Tokyo Recap: Biles takes bronze, Thompson-Herah makes history
A world-record breaking day on the track was capped off by Simone Biles' first appearance in Tokyo and Elaine Thompson-Herah's historic sprint double.
Simone Biles provided further inspiration when she returned to action on Tuesday and secured a bronze medal on the balance beam.
China enjoyed success with a Guan Chenchen and Tang Xijing one-two, but the American gymnast stole the headlines on her first appearance back after withdrawing from the team final last week.
Mental health concerns were cited as the reason for Biles stepping away from the team events and other individual disciplines, though the 24-year-old excelled in her sole event on the beam.
The four-time Rio Olympics gold medallist reminded the world of her quality with a 14.000 score, and, despite Chenchen's last-ditch 14.633, she produced an emphatic return for the United States.
"I was just happy to be able to perform, regardless of the outcome," Biles explained after Tuesday's event. "I did it for me, and I was just proud of myself for being able to compete one more time.
"Just to have the opportunity to compete at the Olympic Games meant the world, because training for five years and then coming here, then kind of being triggered and not being able to do anything, it wasn't fun.
"To go out there and compete one more time and have everyone's support meant the world."
To add to Biles' memorable comeback, the USA's basketball stars nudged past Spain 95-81 to reach the Olympic semi-finals, with Kevin Durant netting a team-high 29 points to drive his side towards victory.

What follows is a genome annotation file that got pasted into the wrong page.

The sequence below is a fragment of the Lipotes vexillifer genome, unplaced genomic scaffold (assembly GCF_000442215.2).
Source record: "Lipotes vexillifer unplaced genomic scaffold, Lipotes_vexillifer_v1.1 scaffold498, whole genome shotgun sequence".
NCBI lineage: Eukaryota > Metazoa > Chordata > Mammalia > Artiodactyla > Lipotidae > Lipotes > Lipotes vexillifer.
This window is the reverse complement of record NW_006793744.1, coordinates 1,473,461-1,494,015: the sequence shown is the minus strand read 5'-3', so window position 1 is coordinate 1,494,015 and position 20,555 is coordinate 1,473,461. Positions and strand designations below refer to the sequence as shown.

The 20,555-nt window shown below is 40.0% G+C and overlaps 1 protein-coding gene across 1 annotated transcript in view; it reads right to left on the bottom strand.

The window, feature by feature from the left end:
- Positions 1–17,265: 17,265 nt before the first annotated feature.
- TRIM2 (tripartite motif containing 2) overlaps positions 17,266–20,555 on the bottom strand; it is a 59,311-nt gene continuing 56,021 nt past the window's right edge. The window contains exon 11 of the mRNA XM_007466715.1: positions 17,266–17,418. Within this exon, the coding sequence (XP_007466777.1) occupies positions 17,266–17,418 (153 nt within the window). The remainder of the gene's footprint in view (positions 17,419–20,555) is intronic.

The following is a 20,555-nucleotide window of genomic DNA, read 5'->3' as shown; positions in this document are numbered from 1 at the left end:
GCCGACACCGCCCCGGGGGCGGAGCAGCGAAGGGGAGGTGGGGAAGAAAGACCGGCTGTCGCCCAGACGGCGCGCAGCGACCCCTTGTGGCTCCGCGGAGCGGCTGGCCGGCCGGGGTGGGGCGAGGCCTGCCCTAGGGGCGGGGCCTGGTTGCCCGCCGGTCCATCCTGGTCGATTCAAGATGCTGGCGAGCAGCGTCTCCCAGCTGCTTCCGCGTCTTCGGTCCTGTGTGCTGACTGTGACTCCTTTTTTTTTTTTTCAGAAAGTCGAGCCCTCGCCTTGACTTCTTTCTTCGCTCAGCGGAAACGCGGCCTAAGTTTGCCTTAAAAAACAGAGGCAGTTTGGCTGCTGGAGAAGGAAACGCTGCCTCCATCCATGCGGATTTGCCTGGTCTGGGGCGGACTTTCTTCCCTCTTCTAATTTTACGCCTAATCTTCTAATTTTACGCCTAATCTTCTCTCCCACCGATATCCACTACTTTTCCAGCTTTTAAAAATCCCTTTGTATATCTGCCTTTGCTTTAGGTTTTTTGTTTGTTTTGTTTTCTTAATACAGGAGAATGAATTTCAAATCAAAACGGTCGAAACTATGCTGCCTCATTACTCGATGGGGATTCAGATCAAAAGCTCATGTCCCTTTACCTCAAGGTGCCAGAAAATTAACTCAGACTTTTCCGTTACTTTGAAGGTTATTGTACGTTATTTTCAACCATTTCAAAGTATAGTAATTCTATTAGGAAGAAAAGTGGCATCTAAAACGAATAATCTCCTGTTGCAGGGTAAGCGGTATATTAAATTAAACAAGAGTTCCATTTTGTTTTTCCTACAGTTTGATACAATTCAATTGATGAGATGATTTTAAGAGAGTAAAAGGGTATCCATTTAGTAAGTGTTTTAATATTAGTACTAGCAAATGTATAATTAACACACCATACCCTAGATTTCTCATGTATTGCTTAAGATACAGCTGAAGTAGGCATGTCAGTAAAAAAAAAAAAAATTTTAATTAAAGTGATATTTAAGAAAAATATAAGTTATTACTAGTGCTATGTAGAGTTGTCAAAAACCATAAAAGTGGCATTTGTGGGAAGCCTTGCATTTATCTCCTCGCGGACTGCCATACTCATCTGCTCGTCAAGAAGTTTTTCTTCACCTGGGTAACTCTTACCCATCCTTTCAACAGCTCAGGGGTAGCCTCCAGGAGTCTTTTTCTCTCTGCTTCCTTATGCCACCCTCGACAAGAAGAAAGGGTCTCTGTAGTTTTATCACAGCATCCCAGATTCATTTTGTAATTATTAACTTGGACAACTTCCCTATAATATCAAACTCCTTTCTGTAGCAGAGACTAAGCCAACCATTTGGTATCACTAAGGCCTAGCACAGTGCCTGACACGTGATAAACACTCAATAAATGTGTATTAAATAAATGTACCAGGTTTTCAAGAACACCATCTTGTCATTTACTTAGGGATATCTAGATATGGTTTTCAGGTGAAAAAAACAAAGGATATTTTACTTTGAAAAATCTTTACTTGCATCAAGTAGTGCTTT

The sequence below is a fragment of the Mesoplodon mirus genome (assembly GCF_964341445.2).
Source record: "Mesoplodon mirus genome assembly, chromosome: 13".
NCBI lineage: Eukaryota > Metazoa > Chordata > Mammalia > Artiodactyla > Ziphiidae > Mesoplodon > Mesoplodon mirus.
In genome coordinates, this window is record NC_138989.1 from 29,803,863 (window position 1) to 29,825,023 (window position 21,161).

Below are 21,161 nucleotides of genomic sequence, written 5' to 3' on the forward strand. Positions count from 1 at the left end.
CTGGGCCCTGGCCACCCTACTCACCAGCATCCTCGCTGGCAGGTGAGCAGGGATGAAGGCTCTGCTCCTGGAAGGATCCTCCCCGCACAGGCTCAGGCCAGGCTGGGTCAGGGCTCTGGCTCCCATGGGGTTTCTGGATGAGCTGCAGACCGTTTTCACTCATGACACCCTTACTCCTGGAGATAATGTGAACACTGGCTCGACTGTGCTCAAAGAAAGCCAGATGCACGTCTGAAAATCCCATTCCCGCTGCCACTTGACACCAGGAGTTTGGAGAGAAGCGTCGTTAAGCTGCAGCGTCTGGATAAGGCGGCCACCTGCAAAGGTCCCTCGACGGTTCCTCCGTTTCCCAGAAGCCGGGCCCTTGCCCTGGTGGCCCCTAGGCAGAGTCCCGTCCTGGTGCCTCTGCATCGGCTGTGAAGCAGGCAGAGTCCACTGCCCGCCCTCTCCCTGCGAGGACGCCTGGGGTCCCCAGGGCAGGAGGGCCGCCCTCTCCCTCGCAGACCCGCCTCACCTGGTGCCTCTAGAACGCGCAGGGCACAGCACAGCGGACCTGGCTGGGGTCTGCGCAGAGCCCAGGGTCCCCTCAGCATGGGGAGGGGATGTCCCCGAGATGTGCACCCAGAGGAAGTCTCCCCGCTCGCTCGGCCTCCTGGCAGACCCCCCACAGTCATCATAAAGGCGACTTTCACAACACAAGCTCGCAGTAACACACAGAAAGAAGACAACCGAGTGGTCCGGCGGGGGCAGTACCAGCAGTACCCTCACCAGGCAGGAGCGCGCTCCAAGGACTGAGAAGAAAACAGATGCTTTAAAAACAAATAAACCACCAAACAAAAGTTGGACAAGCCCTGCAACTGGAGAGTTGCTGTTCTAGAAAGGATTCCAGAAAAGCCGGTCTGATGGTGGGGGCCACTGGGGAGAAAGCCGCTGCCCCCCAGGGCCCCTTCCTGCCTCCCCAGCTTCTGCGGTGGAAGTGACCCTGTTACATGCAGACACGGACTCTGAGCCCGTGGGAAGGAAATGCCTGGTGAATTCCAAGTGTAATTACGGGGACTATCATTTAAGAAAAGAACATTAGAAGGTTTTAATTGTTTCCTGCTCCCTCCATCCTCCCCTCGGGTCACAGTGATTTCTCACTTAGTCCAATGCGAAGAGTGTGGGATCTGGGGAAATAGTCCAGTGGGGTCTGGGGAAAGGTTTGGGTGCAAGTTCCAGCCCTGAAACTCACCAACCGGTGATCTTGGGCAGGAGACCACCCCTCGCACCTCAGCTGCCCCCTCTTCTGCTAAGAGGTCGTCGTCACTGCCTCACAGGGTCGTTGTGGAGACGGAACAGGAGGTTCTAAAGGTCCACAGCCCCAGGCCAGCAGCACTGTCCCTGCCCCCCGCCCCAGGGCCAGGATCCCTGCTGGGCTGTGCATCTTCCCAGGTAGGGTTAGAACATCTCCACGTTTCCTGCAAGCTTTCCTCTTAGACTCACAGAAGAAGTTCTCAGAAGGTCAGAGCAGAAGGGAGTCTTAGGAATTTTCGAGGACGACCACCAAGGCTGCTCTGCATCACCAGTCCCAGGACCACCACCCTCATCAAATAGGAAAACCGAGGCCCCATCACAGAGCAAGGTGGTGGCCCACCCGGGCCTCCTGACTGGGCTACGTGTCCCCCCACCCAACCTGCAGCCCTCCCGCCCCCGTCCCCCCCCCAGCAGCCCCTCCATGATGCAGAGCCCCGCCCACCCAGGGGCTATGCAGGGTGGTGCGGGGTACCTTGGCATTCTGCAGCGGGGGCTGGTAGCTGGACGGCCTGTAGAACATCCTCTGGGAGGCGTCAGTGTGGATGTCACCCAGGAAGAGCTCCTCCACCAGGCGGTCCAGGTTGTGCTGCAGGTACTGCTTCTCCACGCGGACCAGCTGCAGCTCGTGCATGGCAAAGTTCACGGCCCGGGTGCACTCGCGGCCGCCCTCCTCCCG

It was a far from convincing performance from the USA, however, as they trailed 39-25 at one point in the second quarter before rallying impressively to level at 43-43 at the halfway stage.
Elaine Thompson-Herah motored to sprinting history as she won the 200 metres women's final to complete the sprint double-double.
The Jamaican set a new national record with 21.53 seconds, the second-fastest time in the history of the event, making herself just the second athlete ever, after Usain Bolt, to win both titles at consecutive Games.
Thompson-Herah, who claimed 100-metre gold on Saturday after doubling up for the first time at Rio 2016, just missed out on Florence Griffith-Joyner's 1988 world record by 0.19s.
"Oh my god, it's amazing that I have ever seen this day. That I could complete another double. I can't believe it," the 29-year-old said after the 200 metres final.
"I really had to pull it out to win the 200m. It's a new PB [personal best] and a national record. I am so, so happy.
"Honestly I am so tired, my legs just need some rest. I've done so many races in the last few days, but I am very grateful."
Karsten Warholm demolished the world record with a remarkable 400 metres hurdles triumph, smashing the previous record run for a second time in five weeks.
At the start of July in Oslo, Warholm cut 0.08 seconds off Kevin Young's longstanding record that was set at the Barcelona Games in 1992, though the 25-year-old slashed even more off in Tuesday's final.